Background and purpose: This study investigated the α 1β2δ isoform of the GABAA receptor that is presumably expressed in the forebrain. The functional and pharmacological properties of this receptor combination are largely unknown. Experimental approach: We expressed α1β2δ GABAA receptors in Xenopus laevis oocytes. GABA-activated currents, in the presence and absence of modulators, were recorded using the two-electrode voltage clamp technique. Key results: The α1β 2δ isoform of the GABAA receptor exhibited an extremely small GABA-mediated current. Tracazolate increased the current amplitude evoked by a half-maximal concentration (EC50) of GABA by 59-fold. The maximum current was increased 23-fold in the presence of a saturating GABA concentration. Concomitant with the increase in the maximum, was a 4-fold decrease in the EC50. Finally, a mutation in the second transmembrane domain of the δ subunit that increases receptor efficacy (L286S), eliminated the increase in the maximum GABA-activated current. The endogenous neurosteroid, tetrahydrodeoxycorticosterone (THDOC), also decreased the EC50 and increased the maximum current amplitude, although to a lesser degree than that of tracazolate. Conclusions and implications: Taken all together, these findings indicate that the small GABA-mediated currents in the absence of the modulator are due to a low efficacy for activation. In the absence of modulators, α1β2δ GABA receptors would be effectively silent and therefore contribute little to inhibition in the CNS. In the presence of tracazolate or endogenous neurosteroids however, this particular receptor isoform could exert a profound inhibitory influence on neuronal activity.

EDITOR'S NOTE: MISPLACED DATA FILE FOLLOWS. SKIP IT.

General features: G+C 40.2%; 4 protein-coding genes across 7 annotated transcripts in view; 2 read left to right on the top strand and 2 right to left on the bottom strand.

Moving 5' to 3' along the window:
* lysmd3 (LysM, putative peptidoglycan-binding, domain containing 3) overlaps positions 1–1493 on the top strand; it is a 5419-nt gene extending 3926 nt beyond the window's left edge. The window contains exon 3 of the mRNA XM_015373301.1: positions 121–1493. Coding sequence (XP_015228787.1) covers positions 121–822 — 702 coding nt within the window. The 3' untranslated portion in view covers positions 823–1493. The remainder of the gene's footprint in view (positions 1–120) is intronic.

- Neurosteroid THDOC
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